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Technical Paper

Study of Ausferrite Transformation Kinetics for Austempered Ductile Irons with and without Ni

2016-04-05
2016-01-0421
This research studies the transformation kinetics of austempered ductile iron (ADI) with and without nickel as the main alloying element. ADI has improved mechanical properties compared to ductile iron due to its ausferrite microstructure. Not only can austempered ductile iron be produced with high strength, high toughness and high wear resistance, the ductility of ADI can also be increased due to high carbon content austenite. Many factors influence the transformation of phases in ADI. In the present work, the addition of nickel was investigated based on transformation kinetics and metallography observation. The transformation fractions were determined by Rockwell hardness variations of ADI specimens. The calculation of transformation kinetics and activation energy using the “Avrami Equation” and “Arrhenius Equation” is done to describe effects of nickel alloy for phase reactions.
Technical Paper

Effect of Material Microstructure on Scuffing Behavior of Ferrous Alloys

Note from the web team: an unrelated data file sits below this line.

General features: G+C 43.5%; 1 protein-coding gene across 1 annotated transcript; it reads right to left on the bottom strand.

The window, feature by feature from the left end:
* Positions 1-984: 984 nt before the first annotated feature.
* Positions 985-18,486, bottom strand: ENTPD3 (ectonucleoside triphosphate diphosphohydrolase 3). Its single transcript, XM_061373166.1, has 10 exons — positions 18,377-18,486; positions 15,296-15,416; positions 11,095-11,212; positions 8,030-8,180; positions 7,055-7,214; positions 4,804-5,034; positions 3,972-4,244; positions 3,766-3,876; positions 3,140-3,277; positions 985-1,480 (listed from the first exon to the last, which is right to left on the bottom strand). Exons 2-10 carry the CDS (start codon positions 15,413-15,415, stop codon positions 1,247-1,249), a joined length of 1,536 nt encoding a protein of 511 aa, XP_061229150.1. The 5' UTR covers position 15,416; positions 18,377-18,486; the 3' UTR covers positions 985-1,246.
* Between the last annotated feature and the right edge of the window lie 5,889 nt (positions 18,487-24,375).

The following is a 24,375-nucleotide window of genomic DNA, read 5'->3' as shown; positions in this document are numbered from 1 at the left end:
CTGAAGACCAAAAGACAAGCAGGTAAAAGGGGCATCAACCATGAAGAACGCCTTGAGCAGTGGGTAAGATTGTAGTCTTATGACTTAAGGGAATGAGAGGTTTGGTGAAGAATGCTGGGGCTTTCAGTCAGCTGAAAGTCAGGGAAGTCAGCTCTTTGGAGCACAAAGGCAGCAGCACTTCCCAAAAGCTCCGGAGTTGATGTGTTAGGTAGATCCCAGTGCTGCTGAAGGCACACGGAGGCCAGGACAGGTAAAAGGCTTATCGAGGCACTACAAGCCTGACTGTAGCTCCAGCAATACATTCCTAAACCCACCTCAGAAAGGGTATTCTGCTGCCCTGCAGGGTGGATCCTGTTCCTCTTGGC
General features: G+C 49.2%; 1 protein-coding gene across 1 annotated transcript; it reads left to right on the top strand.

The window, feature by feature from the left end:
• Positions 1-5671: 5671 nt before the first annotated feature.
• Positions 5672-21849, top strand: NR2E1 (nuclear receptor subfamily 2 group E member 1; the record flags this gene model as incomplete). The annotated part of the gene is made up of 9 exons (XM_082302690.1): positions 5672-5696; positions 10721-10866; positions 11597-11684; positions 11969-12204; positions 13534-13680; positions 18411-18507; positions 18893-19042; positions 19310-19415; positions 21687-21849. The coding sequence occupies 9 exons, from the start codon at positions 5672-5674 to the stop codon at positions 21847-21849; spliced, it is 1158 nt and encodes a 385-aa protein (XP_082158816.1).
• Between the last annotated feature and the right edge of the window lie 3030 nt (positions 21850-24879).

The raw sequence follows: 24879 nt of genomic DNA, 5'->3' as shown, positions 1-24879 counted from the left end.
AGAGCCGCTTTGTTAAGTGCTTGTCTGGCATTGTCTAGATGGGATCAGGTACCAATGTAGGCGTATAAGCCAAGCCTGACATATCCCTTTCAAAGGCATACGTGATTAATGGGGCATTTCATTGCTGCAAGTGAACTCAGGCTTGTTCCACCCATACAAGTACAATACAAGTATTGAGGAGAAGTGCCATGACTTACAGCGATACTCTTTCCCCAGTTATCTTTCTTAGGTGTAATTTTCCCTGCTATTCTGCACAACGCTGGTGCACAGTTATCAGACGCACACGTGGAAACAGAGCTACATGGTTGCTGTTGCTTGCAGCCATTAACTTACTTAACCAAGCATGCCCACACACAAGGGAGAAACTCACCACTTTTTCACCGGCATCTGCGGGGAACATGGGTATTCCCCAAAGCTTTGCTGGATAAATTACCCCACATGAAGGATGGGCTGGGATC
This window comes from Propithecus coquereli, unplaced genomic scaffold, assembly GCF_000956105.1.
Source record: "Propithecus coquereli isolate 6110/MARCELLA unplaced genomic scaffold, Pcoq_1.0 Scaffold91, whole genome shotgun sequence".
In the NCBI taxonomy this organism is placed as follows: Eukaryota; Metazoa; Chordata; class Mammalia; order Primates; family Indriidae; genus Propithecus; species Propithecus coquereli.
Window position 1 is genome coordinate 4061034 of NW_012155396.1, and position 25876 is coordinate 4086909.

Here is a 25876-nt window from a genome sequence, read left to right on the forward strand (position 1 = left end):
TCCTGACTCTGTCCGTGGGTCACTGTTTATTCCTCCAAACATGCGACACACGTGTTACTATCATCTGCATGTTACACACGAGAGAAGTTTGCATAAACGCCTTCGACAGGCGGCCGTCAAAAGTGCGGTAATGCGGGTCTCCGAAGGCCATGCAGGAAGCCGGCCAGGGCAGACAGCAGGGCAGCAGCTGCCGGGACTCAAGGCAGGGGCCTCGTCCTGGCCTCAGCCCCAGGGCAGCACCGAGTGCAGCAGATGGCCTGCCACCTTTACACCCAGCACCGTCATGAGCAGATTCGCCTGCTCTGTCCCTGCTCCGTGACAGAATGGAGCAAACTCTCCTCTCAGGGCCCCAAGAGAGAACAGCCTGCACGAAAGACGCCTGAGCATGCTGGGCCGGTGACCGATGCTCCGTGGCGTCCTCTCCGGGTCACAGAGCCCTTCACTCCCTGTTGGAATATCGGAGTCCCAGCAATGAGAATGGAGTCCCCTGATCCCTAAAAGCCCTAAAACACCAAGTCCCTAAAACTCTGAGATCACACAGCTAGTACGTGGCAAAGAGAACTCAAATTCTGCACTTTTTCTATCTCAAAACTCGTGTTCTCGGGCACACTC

2011-04-12
2011-01-1091
Scuffing is one of the major problems that influence the life cycle and reliability of several auto components, including engine cylinder kits, flywheels, camshafts, crankshafts, and gears. Ferrous casting materials, such as gray cast iron, ductile cast iron and austempered ductile cast iron (ADI) are widely applied in these components due to their self-lubricating characteristics. The purpose of this research is to determine the scuffing behavior of these three types of cast iron materials and compare them with 1050 steel. Rotational ball-on-disc tests were conducted with white mineral oil as the lubricant under variable sliding speeds and loads. The results indicate that the scuffing initiation is due to either crack propagation or plastic deformation. It is found that ADI exhibits the highest scuffing resistance among these materials.
Technical Paper

Austempering Process for Carburized Low Alloy Steels

2013-04-08
2013-01-0949